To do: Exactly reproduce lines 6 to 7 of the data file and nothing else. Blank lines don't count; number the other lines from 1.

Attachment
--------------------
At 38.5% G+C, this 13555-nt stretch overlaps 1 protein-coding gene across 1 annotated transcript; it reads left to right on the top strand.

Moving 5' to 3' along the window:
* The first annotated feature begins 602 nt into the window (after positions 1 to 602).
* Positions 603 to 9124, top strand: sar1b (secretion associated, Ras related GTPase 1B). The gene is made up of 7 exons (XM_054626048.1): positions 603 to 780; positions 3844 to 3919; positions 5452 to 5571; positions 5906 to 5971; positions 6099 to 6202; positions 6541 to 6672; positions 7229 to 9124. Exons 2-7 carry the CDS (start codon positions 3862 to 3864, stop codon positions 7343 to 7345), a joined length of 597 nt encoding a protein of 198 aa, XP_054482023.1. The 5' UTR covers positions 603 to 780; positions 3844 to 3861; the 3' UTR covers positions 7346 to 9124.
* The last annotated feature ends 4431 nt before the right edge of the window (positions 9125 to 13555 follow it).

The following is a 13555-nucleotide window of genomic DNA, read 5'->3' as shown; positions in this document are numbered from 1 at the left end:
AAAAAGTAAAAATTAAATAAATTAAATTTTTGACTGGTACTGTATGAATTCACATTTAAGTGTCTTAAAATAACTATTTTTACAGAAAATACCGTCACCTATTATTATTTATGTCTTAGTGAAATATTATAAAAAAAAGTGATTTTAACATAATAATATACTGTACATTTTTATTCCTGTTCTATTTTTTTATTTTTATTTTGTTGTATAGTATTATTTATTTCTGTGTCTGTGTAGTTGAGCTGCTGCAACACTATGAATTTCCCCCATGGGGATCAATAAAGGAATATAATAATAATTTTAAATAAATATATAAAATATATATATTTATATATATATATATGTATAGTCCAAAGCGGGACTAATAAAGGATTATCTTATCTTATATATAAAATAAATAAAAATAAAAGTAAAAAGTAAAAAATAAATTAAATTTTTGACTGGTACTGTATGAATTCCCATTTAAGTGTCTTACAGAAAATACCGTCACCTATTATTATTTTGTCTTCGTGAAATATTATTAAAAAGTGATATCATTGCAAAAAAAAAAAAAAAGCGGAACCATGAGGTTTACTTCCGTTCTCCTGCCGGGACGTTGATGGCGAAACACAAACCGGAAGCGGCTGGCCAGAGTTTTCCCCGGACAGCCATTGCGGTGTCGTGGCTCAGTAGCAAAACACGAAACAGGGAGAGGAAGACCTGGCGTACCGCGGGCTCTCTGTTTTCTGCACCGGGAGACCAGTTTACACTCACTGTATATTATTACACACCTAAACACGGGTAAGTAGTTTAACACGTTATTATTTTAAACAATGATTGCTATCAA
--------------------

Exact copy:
The following is a 13555-nucleotide window of genomic DNA, read 5'->3' as shown; positions in this document are numbered from 1 at the left end:
AAAAAGTAAAAATTAAATAAATTAAATTTTTGACTGGTACTGTATGAATTCACATTTAAGTGTCTTAAAATAACTATTTTTACAGAAAATACCGTCACCTATTATTATTTATGTCTTAGTGAAATATTATAAAAAAAAGTGATTTTAACATAATAATATACTGTACATTTTTATTCCTGTTCTATTTTTTTATTTTTATTTTGTTGTATAGTATTATTTATTTCTGTGTCTGTGTAGTTGAGCTGCTGCAACACTATGAATTTCCCCCATGGGGATCAATAAAGGAATATAATAATAATTTTAAATAAATATATAAAATATATATATTTATATATATATATATGTATAGTCCAAAGCGGGACTAATAAAGGATTATCTTATCTTATATATAAAATAAATAAAAATAAAAGTAAAAAGTAAAAAATAAATTAAATTTTTGACTGGTACTGTATGAATTCCCATTTAAGTGTCTTACAGAAAATACCGTCACCTATTATTATTTTGTCTTCGTGAAATATTATTAAAAAGTGATATCATTGCAAAAAAAAAAAAAAAGCGGAACCATGAGGTTTACTTCCGTTCTCCTGCCGGGACGTTGATGGCGAAACACAAACCGGAAGCGGCTGGCCAGAGTTTTCCCCGGACAGCCATTGCGGTGTCGTGGCTCAGTAGCAAAACACGAAACAGGGAGAGGAAGACCTGGCGTACCGCGGGCTCTCTGTTTTCTGCACCGGGAGACCAGTTTACACTCACTGTATATTATTACACACCTAAACACGGGTAAGTAGTTTAACACGTTATTATTTTAAACAATGATTGCTATCAA